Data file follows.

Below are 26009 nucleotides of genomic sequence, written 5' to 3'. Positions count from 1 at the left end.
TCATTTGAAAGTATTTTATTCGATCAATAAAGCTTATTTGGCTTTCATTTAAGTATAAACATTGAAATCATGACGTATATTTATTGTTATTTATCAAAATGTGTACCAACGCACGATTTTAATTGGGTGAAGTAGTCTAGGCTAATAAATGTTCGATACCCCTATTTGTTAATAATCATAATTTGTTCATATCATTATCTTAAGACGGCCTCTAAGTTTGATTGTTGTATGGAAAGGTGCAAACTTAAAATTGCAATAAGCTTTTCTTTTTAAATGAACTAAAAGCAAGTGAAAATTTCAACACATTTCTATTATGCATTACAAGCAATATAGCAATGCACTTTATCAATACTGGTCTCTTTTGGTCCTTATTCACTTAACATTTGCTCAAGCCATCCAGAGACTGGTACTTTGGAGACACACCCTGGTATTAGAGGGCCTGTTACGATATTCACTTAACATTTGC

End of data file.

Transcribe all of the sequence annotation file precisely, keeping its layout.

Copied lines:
Below are 26009 nucleotides of genomic sequence, written 5' to 3'. Positions count from 1 at the left end.
TCATTTGAAAGTATTTTATTCGATCAATAAAGCTTATTTGGCTTTCATTTAAGTATAAACATTGAAATCATGACGTATATTTATTGTTATTTATCAAAATGTGTACCAACGCACGATTTTAATTGGGTGAAGTAGTCTAGGCTAATAAATGTTCGATACCCCTATTTGTTAATAATCATAATTTGTTCATATCATTATCTTAAGACGGCCTCTAAGTTTGATTGTTGTATGGAAAGGTGCAAACTTAAAATTGCAATAAGCTTTTCTTTTTAAATGAACTAAAAGCAAGTGAAAATTTCAACACATTTCTATTATGCATTACAAGCAATATAGCAATGCACTTTATCAATACTGGTCTCTTTTGGTCCTTATTCACTTAACATTTGCTCAAGCCATCCAGAGACTGGTACTTTGGAGACACACCCTGGTATTAGAGGGCCTGTTACGATATTCACTTAACATTTGC